Watched an old NYW today where Norm used some recycled pine boards
(From an old barn) to build a circular table of perhaps 32"-36"
The board for the top was in the neighborhood of 12" wide and cupped.
Norm's solution was to kerf each board about 1/2-2/3 thru,
then run them thru the planer allowing the infeed rollers on the
to flatten the board as they went thru the planer.
The jointer and table saw were then used to square up the stock to
prepare for glue up using biscuits.
Prior to glue up the kerf cuts were filled with thickened epoxy and
allowed to cure.
When the epoxy was cured the glue up was completed and allowed to
Light sanding prepared the rectangular blank for circular cut out
using shop made
band saw jig for cutting out circles.
Now for the questions.
1) Why would you use kerf cuts to make a table top, especially epoxy
filled kerf cuts.
No matter what you do, those filled kerfs are going to show in the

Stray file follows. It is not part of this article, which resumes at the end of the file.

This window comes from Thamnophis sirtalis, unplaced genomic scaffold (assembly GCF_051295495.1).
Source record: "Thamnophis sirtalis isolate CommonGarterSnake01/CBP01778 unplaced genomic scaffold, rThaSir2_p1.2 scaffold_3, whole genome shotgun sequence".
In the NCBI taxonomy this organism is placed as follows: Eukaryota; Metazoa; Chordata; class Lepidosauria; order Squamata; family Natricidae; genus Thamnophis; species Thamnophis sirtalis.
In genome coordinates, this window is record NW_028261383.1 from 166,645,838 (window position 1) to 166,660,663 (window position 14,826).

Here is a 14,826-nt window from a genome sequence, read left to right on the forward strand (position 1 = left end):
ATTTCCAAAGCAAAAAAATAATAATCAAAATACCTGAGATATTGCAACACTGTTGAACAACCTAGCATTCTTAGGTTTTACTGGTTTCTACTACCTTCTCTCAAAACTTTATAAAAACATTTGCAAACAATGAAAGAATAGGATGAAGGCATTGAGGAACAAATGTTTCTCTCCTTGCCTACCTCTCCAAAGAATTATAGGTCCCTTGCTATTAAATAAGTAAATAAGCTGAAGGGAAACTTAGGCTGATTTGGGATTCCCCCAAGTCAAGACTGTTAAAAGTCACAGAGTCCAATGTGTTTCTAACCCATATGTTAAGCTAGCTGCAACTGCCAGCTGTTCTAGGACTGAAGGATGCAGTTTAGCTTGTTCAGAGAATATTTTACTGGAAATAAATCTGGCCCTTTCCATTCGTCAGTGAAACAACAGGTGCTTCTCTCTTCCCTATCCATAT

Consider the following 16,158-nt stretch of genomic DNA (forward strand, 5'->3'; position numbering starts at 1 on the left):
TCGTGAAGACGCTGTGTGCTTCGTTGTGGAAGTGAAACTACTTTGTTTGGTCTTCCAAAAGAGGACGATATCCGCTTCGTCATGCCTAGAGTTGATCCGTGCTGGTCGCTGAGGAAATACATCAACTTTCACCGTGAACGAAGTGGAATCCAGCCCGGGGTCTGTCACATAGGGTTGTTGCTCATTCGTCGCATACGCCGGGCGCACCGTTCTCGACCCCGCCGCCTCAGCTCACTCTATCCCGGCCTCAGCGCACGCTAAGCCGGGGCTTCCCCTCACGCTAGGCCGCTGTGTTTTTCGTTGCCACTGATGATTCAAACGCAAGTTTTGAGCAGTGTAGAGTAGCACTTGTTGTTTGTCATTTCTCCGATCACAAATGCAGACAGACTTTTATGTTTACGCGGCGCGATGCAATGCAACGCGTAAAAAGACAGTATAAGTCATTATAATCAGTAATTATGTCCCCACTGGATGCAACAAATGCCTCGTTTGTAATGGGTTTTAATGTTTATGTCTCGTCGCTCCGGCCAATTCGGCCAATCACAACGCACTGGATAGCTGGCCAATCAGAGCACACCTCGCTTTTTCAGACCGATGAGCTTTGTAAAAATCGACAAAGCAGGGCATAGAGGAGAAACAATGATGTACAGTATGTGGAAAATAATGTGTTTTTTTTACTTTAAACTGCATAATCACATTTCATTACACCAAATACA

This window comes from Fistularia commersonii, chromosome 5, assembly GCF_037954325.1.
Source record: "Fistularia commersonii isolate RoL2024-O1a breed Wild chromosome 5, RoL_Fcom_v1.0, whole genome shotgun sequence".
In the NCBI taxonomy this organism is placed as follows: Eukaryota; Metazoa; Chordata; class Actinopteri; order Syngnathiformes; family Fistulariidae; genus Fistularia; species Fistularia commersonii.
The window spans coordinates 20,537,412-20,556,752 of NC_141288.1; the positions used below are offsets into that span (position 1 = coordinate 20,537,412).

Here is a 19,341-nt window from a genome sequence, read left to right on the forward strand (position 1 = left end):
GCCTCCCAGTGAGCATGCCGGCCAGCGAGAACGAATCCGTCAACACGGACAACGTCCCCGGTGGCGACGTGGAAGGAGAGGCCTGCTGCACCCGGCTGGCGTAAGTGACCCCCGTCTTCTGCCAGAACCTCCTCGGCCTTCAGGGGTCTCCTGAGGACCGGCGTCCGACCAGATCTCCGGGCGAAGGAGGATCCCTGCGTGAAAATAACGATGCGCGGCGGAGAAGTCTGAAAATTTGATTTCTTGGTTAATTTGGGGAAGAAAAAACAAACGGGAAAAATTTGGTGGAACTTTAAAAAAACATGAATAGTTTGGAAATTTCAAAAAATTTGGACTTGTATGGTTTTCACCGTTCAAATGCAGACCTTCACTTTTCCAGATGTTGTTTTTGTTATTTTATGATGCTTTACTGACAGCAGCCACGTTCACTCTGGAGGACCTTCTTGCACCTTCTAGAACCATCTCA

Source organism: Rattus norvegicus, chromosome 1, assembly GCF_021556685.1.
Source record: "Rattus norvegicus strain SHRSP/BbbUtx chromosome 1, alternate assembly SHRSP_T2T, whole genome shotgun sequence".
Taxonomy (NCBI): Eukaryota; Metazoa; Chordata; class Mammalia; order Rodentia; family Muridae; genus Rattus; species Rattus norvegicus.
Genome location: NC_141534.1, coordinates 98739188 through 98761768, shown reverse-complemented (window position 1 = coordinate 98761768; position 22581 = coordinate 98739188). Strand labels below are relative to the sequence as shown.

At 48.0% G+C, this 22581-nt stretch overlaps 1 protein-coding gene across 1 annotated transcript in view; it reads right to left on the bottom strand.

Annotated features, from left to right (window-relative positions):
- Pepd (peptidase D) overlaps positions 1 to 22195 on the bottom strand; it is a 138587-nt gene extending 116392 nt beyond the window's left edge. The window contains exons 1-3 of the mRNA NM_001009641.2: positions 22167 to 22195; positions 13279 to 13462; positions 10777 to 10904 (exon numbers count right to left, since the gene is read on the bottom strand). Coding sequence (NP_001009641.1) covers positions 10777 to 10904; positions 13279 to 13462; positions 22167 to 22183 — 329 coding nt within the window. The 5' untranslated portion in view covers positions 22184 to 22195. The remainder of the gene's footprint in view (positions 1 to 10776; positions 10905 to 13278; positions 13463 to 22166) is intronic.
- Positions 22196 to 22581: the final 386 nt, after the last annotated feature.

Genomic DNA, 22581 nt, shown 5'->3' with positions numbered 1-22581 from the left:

IMHO, no matter what you try to do to hide the kerfs, they are going
to look like ugly
on an ape.
Why not just rip the wide boards in half, machine square and
reassemble using standard
glue up techniques?
Done correctly, a flying red horse at 5 ft won't be able to see the
2) Never have figured out how to position a square blank on Norm's
band saw circle cutting
jig to start the cut without having the blank bind the saw blade.
In the example above, we are talking about an approximate 36" square
yielding about a 32" circle.
What am I missing?